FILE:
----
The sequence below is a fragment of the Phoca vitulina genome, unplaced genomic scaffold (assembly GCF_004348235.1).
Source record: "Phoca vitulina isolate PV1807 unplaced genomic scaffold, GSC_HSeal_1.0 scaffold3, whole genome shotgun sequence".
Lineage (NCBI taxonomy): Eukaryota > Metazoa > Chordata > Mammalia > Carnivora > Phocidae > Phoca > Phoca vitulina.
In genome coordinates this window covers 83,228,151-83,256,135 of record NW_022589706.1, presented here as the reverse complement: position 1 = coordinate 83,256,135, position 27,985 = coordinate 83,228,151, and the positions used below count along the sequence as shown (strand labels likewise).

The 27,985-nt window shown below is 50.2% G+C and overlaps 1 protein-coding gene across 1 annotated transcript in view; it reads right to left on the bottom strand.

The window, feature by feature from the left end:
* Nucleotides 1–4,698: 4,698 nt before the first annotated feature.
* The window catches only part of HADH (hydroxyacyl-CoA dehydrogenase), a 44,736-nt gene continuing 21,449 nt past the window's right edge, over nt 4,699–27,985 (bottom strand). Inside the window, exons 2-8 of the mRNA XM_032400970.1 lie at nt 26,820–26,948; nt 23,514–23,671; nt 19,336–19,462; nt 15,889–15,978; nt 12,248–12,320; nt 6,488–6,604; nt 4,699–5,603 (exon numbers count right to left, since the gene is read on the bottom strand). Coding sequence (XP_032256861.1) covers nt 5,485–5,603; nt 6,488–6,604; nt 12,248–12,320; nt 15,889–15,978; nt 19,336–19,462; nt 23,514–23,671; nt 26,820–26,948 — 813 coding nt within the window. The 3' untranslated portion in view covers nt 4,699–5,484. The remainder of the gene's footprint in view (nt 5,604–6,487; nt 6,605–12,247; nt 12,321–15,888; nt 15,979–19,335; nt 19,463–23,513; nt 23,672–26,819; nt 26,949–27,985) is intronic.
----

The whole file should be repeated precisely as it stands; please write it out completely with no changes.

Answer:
The sequence below is a fragment of the Phoca vitulina genome, unplaced genomic scaffold (assembly GCF_004348235.1).
Source record: "Phoca vitulina isolate PV1807 unplaced genomic scaffold, GSC_HSeal_1.0 scaffold3, whole genome shotgun sequence".
Lineage (NCBI taxonomy): Eukaryota > Metazoa > Chordata > Mammalia > Carnivora > Phocidae > Phoca > Phoca vitulina.
In genome coordinates this window covers 83,228,151-83,256,135 of record NW_022589706.1, presented here as the reverse complement: position 1 = coordinate 83,256,135, position 27,985 = coordinate 83,228,151, and the positions used below count along the sequence as shown (strand labels likewise).

The 27,985-nt window shown below is 50.2% G+C and overlaps 1 protein-coding gene across 1 annotated transcript in view; it reads right to left on the bottom strand.

The window, feature by feature from the left end:
* Nucleotides 1–4,698: 4,698 nt before the first annotated feature.
* The window catches only part of HADH (hydroxyacyl-CoA dehydrogenase), a 44,736-nt gene continuing 21,449 nt past the window's right edge, over nt 4,699–27,985 (bottom strand). Inside the window, exons 2-8 of the mRNA XM_032400970.1 lie at nt 26,820–26,948; nt 23,514–23,671; nt 19,336–19,462; nt 15,889–15,978; nt 12,248–12,320; nt 6,488–6,604; nt 4,699–5,603 (exon numbers count right to left, since the gene is read on the bottom strand). Coding sequence (XP_032256861.1) covers nt 5,485–5,603; nt 6,488–6,604; nt 12,248–12,320; nt 15,889–15,978; nt 19,336–19,462; nt 23,514–23,671; nt 26,820–26,948 — 813 coding nt within the window. The 3' untranslated portion in view covers nt 4,699–5,484. The remainder of the gene's footprint in view (nt 5,604–6,487; nt 6,605–12,247; nt 12,321–15,888; nt 15,979–19,335; nt 19,463–23,513; nt 23,672–26,819; nt 26,949–27,985) is intronic.